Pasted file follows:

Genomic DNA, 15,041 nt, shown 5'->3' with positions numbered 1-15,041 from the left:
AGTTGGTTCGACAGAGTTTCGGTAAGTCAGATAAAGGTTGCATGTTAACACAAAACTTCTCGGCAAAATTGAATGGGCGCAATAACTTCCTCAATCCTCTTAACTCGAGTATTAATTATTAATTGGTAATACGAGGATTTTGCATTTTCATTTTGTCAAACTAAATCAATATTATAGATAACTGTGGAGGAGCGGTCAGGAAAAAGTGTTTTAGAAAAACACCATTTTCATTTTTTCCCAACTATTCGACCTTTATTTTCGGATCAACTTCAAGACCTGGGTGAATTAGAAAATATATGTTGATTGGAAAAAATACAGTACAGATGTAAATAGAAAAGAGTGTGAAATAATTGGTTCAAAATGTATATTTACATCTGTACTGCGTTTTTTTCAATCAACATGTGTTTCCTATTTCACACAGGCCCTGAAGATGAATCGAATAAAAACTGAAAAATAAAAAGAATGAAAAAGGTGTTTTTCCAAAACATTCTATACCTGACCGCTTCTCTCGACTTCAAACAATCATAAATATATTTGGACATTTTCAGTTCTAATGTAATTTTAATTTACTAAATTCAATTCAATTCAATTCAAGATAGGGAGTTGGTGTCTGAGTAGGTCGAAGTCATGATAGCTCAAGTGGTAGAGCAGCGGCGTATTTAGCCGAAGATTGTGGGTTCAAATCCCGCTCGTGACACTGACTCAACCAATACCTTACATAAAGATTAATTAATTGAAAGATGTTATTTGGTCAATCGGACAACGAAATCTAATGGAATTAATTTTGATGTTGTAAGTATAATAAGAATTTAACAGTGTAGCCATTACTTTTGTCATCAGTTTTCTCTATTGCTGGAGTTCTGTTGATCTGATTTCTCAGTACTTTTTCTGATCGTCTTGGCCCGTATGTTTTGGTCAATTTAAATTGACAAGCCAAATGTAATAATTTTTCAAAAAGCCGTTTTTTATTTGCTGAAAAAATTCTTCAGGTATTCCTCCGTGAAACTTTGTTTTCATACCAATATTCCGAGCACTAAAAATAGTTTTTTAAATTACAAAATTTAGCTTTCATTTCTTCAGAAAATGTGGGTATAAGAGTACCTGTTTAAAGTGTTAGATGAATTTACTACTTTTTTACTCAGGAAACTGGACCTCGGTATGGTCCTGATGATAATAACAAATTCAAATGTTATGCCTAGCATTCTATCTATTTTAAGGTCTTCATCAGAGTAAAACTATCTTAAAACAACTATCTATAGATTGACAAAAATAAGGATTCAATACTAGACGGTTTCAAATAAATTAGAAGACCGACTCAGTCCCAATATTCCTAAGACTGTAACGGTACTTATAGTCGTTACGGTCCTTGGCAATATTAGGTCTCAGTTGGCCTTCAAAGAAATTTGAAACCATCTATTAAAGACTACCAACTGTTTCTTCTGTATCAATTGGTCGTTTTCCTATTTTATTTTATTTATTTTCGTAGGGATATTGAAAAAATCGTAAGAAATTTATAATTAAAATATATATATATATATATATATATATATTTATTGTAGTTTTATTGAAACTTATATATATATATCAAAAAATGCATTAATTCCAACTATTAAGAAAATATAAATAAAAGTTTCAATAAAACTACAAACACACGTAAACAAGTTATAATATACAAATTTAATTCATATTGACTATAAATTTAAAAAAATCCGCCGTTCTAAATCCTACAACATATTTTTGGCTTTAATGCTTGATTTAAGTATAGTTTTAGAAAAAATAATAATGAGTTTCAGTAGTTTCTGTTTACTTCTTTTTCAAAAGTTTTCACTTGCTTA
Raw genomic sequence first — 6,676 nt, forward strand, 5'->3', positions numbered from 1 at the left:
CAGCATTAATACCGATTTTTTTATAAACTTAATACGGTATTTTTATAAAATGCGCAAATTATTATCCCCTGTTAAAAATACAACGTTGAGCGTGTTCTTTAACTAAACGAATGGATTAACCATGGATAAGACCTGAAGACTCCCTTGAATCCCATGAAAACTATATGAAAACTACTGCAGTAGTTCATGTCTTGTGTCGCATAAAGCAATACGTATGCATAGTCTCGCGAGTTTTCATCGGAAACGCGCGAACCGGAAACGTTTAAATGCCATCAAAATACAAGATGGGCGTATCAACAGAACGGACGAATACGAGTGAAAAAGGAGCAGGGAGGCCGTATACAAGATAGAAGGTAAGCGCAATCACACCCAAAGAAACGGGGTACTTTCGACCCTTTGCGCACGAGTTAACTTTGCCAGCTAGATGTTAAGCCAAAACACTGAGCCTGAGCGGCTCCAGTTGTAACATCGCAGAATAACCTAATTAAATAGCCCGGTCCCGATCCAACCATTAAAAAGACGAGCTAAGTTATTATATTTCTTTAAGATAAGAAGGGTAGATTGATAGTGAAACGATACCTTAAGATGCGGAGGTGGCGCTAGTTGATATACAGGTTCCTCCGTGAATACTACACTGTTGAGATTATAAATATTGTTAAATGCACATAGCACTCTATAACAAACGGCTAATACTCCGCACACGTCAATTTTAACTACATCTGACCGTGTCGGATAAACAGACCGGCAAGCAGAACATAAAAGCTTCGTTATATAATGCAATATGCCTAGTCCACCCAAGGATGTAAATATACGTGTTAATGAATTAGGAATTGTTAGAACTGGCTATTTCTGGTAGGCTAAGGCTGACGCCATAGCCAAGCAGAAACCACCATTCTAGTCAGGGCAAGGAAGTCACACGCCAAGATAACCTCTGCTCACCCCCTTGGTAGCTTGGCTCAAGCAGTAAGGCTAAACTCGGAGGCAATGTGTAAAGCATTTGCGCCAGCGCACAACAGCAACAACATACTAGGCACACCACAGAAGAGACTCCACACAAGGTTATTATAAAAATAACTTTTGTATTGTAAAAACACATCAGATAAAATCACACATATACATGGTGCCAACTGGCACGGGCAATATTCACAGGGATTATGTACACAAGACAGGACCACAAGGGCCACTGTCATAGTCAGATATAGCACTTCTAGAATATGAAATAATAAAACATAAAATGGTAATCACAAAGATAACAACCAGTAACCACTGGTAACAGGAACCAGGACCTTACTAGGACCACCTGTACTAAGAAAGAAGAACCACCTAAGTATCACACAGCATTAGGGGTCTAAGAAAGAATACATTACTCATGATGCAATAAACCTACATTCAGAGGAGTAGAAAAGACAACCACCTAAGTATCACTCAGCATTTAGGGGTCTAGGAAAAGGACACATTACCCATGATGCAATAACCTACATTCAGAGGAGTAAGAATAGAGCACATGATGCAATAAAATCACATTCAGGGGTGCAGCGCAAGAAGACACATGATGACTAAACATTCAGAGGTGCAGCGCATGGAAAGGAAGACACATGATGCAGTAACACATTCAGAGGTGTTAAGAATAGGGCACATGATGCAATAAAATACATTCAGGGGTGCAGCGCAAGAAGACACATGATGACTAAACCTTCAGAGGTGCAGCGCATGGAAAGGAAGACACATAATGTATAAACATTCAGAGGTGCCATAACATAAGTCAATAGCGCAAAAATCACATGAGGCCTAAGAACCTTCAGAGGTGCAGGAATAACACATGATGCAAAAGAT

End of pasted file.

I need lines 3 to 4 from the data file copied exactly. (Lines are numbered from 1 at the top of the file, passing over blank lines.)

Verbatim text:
Raw genomic sequence first — 6,676 nt, forward strand, 5'->3', positions numbered from 1 at the left:
CAGCATTAATACCGATTTTTTTATAAACTTAATACGGTATTTTTATAAAATGCGCAAATTATTATCCCCTGTTAAAAATACAACGTTGAGCGTGTTCTTTAACTAAACGAATGGATTAACCATGGATAAGACCTGAAGACTCCCTTGAATCCCATGAAAACTATATGAAAACTACTGCAGTAGTTCATGTCTTGTGTCGCATAAAGCAATACGTATGCATAGTCTCGCGAGTTTTCATCGGAAACGCGCGAACCGGAAACGTTTAAATGCCATCAAAATACAAGATGGGCGTATCAACAGAACGGACGAATACGAGTGAAAAAGGAGCAGGGAGGCCGTATACAAGATAGAAGGTAAGCGCAATCACACCCAAAGAAACGGGGTACTTTCGACCCTTTGCGCACGAGTTAACTTTGCCAGCTAGATGTTAAGCCAAAACACTGAGCCTGAGCGGCTCCAGTTGTAACATCGCAGAATAACCTAATTAAATAGCCCGGTCCCGATCCAACCATTAAAAAGACGAGCTAAGTTATTATATTTCTTTAAGATAAGAAGGGTAGATTGATAGTGAAACGATACCTTAAGATGCGGAGGTGGCGCTAGTTGATATACAGGTTCCTCCGTGAATACTACACTGTTGAGATTATAAATATTGTTAAATGCACATAGCACTCTATAACAAACGGCTAATACTCCGCACACGTCAATTTTAACTACATCTGACCGTGTCGGATAAACAGACCGGCAAGCAGAACATAAAAGCTTCGTTATATAATGCAATATGCCTAGTCCACCCAAGGATGTAAATATACGTGTTAATGAATTAGGAATTGTTAGAACTGGCTATTTCTGGTAGGCTAAGGCTGACGCCATAGCCAAGCAGAAACCACCATTCTAGTCAGGGCAAGGAAGTCACACGCCAAGATAACCTCTGCTCACCCCCTTGGTAGCTTGGCTCAAGCAGTAAGGCTAAACTCGGAGGCAATGTGTAAAGCATTTGCGCCAGCGCACAACAGCAACAACATACTAGGCACACCACAGAAGAGACTCCACACAAGGTTATTATAAAAATAACTTTTGTATTGTAAAAACACATCAGATAAAATCACACATATACATGGTGCCAACTGGCACGGGCAATATTCACAGGGATTATGTACACAAGACAGGACCACAAGGGCCACTGTCATAGTCAGATATAGCACTTCTAGAATATGAAATAATAAAACATAAAATGGTAATCACAAAGATAACAACCAGTAACCACTGGTAACAGGAACCAGGACCTTACTAGGACCACCTGTACTAAGAAAGAAGAACCACCTAAGTATCACACAGCATTAGGGGTCTAAGAAAGAATACATTACTCATGATGCAATAAACCTACATTCAGAGGAGTAGAAAAGACAACCACCTAAGTATCACTCAGCATTTAGGGGTCTAGGAAAAGGACACATTACCCATGATGCAATAACCTACATTCAGAGGAGTAAGAATAGAGCACATGATGCAATAAAATCACATTCAGGGGTGCAGCGCAAGAAGACACATGATGACTAAACATTCAGAGGTGCAGCGCATGGAAAGGAAGACACATGATGCAGTAACACATTCAGAGGTGTTAAGAATAGGGCACATGATGCAATAAAATACATTCAGGGGTGCAGCGCAAGAAGACACATGATGACTAAACCTTCAGAGGTGCAGCGCATGGAAAGGAAGACACATAATGTATAAACATTCAGAGGTGCCATAACATAAGTCAATAGCGCAAAAATCACATGAGGCCTAAGAACCTTCAGAGGTGCAGGAATAACACATGATGCAAAAGAT